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Israel's Secret Wars: A History of Israel's Intelligence Services.

Israel's Secret Wars: A History of Israel's Intelligence Services. lan Black, Benny Morris. Grove Weidenfeld, $24.95. After Israeli agents scooped the world intelligence "community" by coming up with a copy of Khrushchev's "crimes of Stalin" speech, after the Israelis unexpectedly thrashed the Arabs in 1967, and after commandos swooped into Uganda's Entebbe airport to rescue hostages held by Arab and German hijackers, novelists and scriptwriters fell madly in love with the idea of the Israeli secret agent. Romanticizing him as invincible, with God forever on his side, few of the writers knew what they were talking about-except John Le Carre in Little Drutiznter Girl, which authors Ian Black and Benny Morris call "the best literary treatment of Israeli intelligence." That's how shrouded in mystery and myth are the Aman (the Israel Defence Force's intelligence arm), Mossad, and Shin Bet-the three Israeli agencies described in this exhaustive and engrossing book.

Ian Black, author of Zionism and the Arabs, is The Manchester Guardian's man in Israel; Benny Morris is an Israeli diplomatic historian and journalist and the author of The Birth of the Palestinian Refugee Question, 1947-1949. Despite official censorship and secrecy, they managed to base this book on secret reports, declassified files of cable traffic and interrogations, the Hebrew press, interviews, and speculation. The result is rather impressive-neither an expose nor as sensationalistic as former Mossad agent Victor Ostrovsky's recent book, By Way of Deception, which Black and Morris praise for its descriptions;

----> Al, a Mossad secret unit supposedly used for espionage operations in the United States, and Kidon, an "assassinations unit." <----

No wonder legions of writers have been drawn into the web. There's murder and sex and intrigue; Israeli spies in the Soviet Union and Soviet moles in the Israeli defense ministry; Mossad agents in Egypt, Syria, and Iraq; assassination teams and alleged death squads; and even, we are told, agents spying on the right-wing Herut and left-wing Mapam at home. And everywhere else, old scores to settle, one way or another. It's hardly surprising, then, that after reading a declassified Shin Bet interrogation of a prisoner, Israeli commentator Yigal Sama wrote: "If someone were to take everything that's been written about the Palestinians in the State of Israel since the beginning of the conflict-details of lives, families, daily routine-literature will lag far behind the archives of the security forces."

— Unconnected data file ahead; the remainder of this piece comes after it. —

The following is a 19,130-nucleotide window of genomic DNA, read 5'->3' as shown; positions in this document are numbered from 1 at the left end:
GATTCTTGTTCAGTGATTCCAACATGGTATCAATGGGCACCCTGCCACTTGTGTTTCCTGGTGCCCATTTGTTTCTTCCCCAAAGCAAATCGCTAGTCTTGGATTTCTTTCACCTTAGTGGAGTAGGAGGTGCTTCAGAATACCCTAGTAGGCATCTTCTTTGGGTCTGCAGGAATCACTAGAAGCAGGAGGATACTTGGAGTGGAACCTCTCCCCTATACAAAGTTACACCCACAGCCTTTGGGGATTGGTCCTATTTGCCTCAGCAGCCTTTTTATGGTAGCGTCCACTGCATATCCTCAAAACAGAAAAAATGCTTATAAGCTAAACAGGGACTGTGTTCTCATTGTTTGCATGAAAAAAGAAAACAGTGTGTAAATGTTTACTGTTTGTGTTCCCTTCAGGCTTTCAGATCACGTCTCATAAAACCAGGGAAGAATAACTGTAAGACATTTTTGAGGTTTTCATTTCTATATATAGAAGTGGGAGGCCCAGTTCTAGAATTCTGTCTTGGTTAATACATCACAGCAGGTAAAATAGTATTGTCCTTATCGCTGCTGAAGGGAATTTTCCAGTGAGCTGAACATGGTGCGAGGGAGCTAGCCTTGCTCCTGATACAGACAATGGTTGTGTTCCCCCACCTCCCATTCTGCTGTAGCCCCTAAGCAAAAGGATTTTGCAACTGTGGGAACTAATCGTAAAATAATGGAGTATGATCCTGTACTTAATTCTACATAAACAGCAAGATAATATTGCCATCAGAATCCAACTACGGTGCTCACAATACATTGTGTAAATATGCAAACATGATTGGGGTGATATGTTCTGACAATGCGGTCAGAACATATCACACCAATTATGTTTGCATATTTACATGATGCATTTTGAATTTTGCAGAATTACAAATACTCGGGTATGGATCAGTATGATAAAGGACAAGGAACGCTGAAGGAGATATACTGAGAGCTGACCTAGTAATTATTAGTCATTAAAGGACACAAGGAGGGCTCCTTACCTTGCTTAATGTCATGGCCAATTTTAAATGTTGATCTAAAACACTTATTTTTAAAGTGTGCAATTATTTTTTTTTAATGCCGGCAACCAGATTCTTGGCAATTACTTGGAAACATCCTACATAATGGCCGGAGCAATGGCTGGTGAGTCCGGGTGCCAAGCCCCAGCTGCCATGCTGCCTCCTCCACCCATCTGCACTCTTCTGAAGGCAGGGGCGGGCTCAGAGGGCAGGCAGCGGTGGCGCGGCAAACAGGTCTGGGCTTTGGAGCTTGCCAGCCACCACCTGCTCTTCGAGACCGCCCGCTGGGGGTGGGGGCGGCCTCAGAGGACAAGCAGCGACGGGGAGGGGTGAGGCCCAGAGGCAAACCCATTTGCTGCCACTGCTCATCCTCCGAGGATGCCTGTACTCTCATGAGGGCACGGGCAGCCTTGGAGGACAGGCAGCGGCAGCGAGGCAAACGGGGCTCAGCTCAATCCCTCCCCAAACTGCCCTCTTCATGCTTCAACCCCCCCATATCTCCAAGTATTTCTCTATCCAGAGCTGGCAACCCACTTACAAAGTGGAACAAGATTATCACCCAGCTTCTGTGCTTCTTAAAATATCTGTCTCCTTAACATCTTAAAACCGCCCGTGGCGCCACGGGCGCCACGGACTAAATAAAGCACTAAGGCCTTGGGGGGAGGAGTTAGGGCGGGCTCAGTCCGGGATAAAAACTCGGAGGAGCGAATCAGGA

Yet the ultimate effect of this new book is to further undermine the myth of the infallibility of the Mossad and Shin Bet. As the Intifada powerfully illustrates, policy-by-intelligence has inevitable limitations. There are some political gulfs, it seems, that even the best secret agents can't bridge.

In 1973, the investigating commission scrutinizing the conduct of the Yom Kippur War ("Israel's grand intelligence failure") excoriated Aman for failing to "correctly evaluate" the warnings of Egyptian and Syrian preparation for war. Actually, there were two unsung heroes, one of them a junior intelligence officer who reported that the Egytians were set to cross the Suez Canal and was promptly rebuffed by his superiors; the other, an Aman senior officer who alerted his superior to the coming war and was told: "Stop assessing and stick to your job, which is collecting intelligence."

Israel's greatest intelligence disaster, according to the authors, was the invasion of Lebanon, of which a Shin Bet official later said, "In order to stay sane and stay alive, you had to do things that were unacceptable." There were plenty of intelligence miscalculations and blunders, as the Kahan investigating commission reported. But it was also true that just before the invasion and doubtless during the war, "intelligence facts were being selectively marshalled to suit the grand political and military design."

* There were other failures as well: the Pollard case, in which key Israelis gave the Americans just enough material to incriminate Pollard, but it was wrapped in so many lies that the Americans quickly lost faith in the Israeli version," and the Iran-contra affair, in which Mossad was "shut out of the picture completely," casting Israel "in a vital [but] a supporting role." At one point, George Shultz had to remind Robert McFarlane that "Israel's agenda is not the same as ours, and an intelligence relationship with Israel concerning Iran might not be one upon which we could fully rely"-a warning that apparently fell on deaf ears.

Black and Morris blame Israeli intelligence for failing "to read the changing political and psychological map of the enemy camp" before and after the outbreak of the Intifada in 1987. The agencies infiltrated, monitored, pursued, deployed, and smashed, yet "tactical virtuosity is one thing; "strategic blindness another." The Shin Bet, often performing brilliantly, was drawn reluctantly into the civil war. Still, its success has not diminished the bitterness felt by Palestinians or moderated their intense desire for independence. "Like the IDF," Black and Morris wisely conclude, [Shin Bet] had growing doubts as to just how long it could manage without the achievement of that most elusive of goals, a political solution to the Arab-Israeli conflict."

-Murra Polner
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Author:Polner, Murray
Publication:Washington Monthly
Article Type:Book Review
Date:Jun 1, 1991
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